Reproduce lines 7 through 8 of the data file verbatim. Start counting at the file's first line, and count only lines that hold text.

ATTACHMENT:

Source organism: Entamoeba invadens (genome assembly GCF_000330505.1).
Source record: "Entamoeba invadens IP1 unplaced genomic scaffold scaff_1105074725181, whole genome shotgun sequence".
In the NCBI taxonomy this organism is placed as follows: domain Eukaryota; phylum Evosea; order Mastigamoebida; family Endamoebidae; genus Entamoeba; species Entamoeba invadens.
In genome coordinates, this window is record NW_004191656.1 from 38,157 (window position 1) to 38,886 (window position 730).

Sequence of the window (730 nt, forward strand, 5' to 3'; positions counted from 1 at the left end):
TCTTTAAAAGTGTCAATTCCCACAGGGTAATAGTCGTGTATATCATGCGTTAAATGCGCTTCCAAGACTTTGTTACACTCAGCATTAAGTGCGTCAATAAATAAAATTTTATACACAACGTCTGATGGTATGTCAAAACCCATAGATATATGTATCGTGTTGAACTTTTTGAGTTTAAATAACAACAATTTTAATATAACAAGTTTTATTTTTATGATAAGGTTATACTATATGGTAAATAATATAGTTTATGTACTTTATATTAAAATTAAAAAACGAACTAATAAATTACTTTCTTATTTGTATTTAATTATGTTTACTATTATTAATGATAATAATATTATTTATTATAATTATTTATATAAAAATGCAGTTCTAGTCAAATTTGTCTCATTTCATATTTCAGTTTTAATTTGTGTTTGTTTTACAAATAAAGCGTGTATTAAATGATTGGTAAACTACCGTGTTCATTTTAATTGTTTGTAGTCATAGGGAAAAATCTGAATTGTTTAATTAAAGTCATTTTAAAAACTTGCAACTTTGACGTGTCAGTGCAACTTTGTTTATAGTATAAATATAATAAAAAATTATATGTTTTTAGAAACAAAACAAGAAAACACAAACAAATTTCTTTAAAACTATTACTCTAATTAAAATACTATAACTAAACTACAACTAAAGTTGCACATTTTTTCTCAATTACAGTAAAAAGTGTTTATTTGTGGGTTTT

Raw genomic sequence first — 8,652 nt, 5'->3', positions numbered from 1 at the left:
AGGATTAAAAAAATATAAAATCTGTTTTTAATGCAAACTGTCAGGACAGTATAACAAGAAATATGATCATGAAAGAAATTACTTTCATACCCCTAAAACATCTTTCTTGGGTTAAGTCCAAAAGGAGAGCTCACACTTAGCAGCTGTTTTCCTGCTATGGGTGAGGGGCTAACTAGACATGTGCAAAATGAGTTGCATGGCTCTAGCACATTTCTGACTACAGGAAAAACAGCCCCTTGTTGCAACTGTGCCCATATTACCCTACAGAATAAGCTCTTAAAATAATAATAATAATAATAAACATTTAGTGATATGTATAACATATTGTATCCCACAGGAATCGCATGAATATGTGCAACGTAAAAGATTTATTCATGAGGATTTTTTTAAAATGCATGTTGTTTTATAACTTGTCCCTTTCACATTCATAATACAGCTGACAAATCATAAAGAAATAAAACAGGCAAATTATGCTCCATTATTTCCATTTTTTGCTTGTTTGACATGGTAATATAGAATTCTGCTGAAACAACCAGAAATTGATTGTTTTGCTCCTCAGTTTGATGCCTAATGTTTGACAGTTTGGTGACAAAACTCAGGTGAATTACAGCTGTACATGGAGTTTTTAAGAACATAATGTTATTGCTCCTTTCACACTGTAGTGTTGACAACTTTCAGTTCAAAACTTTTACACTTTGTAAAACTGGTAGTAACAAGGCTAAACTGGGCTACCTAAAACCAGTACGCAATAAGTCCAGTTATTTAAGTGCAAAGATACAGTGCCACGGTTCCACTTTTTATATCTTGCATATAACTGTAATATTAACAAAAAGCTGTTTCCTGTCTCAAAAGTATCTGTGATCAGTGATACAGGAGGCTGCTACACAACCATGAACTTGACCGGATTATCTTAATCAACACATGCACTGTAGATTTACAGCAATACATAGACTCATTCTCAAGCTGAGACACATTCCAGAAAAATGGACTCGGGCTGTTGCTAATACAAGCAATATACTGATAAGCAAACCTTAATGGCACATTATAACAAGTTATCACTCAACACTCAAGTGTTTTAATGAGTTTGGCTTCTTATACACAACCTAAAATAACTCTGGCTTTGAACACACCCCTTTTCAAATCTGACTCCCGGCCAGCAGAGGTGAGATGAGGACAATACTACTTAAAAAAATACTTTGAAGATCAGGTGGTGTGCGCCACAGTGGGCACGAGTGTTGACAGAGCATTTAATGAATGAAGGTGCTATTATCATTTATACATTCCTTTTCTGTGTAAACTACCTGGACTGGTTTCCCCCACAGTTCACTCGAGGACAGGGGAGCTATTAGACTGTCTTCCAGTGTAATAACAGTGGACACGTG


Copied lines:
Raw genomic sequence first — 8,652 nt, 5'->3', positions numbered from 1 at the left:
AGGATTAAAAAAATATAAAATCTGTTTTTAATGCAAACTGTCAGGACAGTATAACAAGAAATATGATCATGAAAGAAATTACTTTCATACCCCTAAAACATCTTTCTTGGGTTAAGTCCAAAAGGAGAGCTCACACTTAGCAGCTGTTTTCCTGCTATGGGTGAGGGGCTAACTAGACATGTGCAAAATGAGTTGCATGGCTCTAGCACATTTCTGACTACAGGAAAAACAGCCCCTTGTTGCAACTGTGCCCATATTACCCTACAGAATAAGCTCTTAAAATAATAATAATAATAATAAACATTTAGTGATATGTATAACATATTGTATCCCACAGGAATCGCATGAATATGTGCAACGTAAAAGATTTATTCATGAGGATTTTTTTAAAATGCATGTTGTTTTATAACTTGTCCCTTTCACATTCATAATACAGCTGACAAATCATAAAGAAATAAAACAGGCAAATTATGCTCCATTATTTCCATTTTTTGCTTGTTTGACATGGTAATATAGAATTCTGCTGAAACAACCAGAAATTGATTGTTTTGCTCCTCAGTTTGATGCCTAATGTTTGACAGTTTGGTGACAAAACTCAGGTGAATTACAGCTGTACATGGAGTTTTTAAGAACATAATGTTATTGCTCCTTTCACACTGTAGTGTTGACAACTTTCAGTTCAAAACTTTTACACTTTGTAAAACTGGTAGTAACAAGGCTAAACTGGGCTACCTAAAACCAGTACGCAATAAGTCCAGTTATTTAAGTGCAAAGATACAGTGCCACGGTTCCACTTTTTATATCTTGCATATAACTGTAATATTAACAAAAAGCTGTTTCCTGTCTCAAAAGTATCTGTGATCAGTGATACAGGAGGCTGCTACACAACCATGAACTTGACCGGATTATCTTAATCAACACATGCACTGTAGATTTACAGCAATACATAGACTCATTCTCAAGCTGAGACACATTCCAGAAAAATGGACTCGGGCTGTTGCTAATACAAGCAATATACTGATAAGCAAACCTTAATGGCACATTATAACAAGTTATCACTCAACACTCAAGTGTTTTAATGAGTTTGGCTTCTTATACACAACCTAAAATAACTCTGGCTTTGAACACACCCCTTTTCAAATCTGACTCCCGGCCAGCAGAGGTGAGATGAGGACAATACTACTTAAAAAAATACTTTGAAGATCAGGTGGTGTGCGCCACAGTGGGCACGAGTGTTGACAGAGCATTTAATGAATGAAGGTGCTATTATCATTTATACATTCCTTTTCTGTGTAAACTACCTGGACTGGTTTCCCCCACAGTTCACTCGAGGACAGGGGAGCTATTAGACTGTCTTCCAGTGTAATAACAGTGGACACGTG